Any negative statement, without supporting evidence, whether it's true or not, can be considered and prosecuted as slander.
03-12-2000, 10:25 AM #4Guest Guest
Hey, heymatty -- no one's going to take a word you say seriously until you learn the difference between "slander" and "libel." See this webpage posting the Texas statute of the "Civil Practice and Remedies Code":
Especially note the following:
"Sec. 73.005. Truth a Defense.
The truth of the statement in the publication on which an
action for libel is based is a defense to the action.
Acts 1985, 69th Leg., ch. 959, Sec. 1, eff. Sept. 1, 1985."
03-13-2000, 06:03 AM #5Duster Guest
You are so wrong on so many points that it is laughable in some respects.
You said "Any negative statement, without supporting evidence, whether it's true or not, can be considered and prosecuted as slander."
You're wrong. Only a FALSE statement, if in writing, could be actionable under libel laws and would stand much of a chance of affordig a victory in court to the plintiff (you really should learn the difference between slander and libel).
Do you really think people are so gullible as to believe that a single unhappy customer can wreak havoc on a company? I think that's more evidence of how out of touch with reality your statements are.
Present libel laws are adequate and effective in cases where a company or individual has indeed been libeled, and I've read of several such cases. There is no need for a lot of new laws on the subject as some people think.
What some hosting companies don't like is when customers and former cuystomers tell the truth about them. In many cases, it reveals how bad so many of these comapnies are. I know people who have used 18 or more and still haven't found a good one. Forums like this one allow us to reveal experiences and save each other form making expensive mistakes.
Guest, we generally agree, certainly in principle, though I think you were getting carried away with some speculations based on damages and polling customers. No matter though, we both know that telling the truth about a lousy host is protected, even if people like heymatty don't think we should say it.
03-13-2000, 02:32 PM #6Guest Guest
You'd be amazed at what formulas and speculations an aggressive attorney seeking to collect damages in a libel suit will use. I don't know ANY Attorney who'd bring a libel suit before a judge without having his clients damages calculated down to every red cent he can feasibly factor in, AND THEN SOME!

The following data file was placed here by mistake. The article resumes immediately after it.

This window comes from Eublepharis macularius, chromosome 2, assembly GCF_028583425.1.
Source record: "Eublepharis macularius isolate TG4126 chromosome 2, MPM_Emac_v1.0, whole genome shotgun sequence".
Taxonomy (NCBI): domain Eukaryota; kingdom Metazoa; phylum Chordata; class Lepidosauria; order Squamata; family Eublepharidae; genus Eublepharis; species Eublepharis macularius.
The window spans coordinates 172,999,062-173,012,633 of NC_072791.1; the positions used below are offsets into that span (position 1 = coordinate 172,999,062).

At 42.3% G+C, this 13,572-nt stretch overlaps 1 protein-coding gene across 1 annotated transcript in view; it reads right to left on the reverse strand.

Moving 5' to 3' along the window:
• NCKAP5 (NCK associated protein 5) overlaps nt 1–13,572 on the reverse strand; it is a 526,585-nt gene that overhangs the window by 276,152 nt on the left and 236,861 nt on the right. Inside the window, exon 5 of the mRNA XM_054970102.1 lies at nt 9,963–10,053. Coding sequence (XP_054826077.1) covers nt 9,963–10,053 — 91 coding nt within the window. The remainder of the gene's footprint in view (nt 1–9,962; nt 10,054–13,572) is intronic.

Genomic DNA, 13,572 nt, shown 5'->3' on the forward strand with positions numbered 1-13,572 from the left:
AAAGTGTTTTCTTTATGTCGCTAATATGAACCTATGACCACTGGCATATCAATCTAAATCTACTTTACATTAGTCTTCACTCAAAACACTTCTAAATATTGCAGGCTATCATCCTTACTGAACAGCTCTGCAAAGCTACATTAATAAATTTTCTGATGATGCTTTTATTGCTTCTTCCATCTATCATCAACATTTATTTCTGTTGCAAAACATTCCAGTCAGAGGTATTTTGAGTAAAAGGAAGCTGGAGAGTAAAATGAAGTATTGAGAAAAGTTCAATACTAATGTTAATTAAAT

Far Fetched? Don't bet family cow on it http://220.127.116.11/forum/ubb/wink.gif
03-13-2000, 07:33 PM #7Duster Guest
Calculating damages and being able to prove cause and effect are two separate, though related things. I find speculation like this on legal recourse pointless. Many attorneys throw in all kinds of absurd claims hoping some will hold up. Reason oftehn has nothing to do with it.
One more thing, though, in cases which involved AOL, courts have ruled that a site is not responsible for the comments made on it by Internet users. This includes copyright violations and such. That means a site owner doesn't have to be paranoifd about being sued for something posted by a user on a discussion forum or on their pages hosted by a site.
As a matter of courtesy rather than legal responsibility, many sites will delete or disable accounts where there is a copyright violation or trademark infringement (I've had a few shut down for those reasons).
03-13-2000, 08:32 PM #8Junior Guru Wannabe
- Join Date
- Mar 2000
*smiles* like many topics here this one does digress from straight hosting issues but since education and information is the purpose of the forum thats good to see.
One note Duster, as you have succinctly pointed out the truth is its own defence but its worth remembering too that truths change over time. what was true at one point may not be now...whether that truth is good or bad.
03-14-2000, 07:25 AM #9heymatty Guest
Guest, you bring up good points, Matty should really read this thread thouroughly.
If you check up on some older threads, he's more than viable for a lawsuit from a number of web hosts.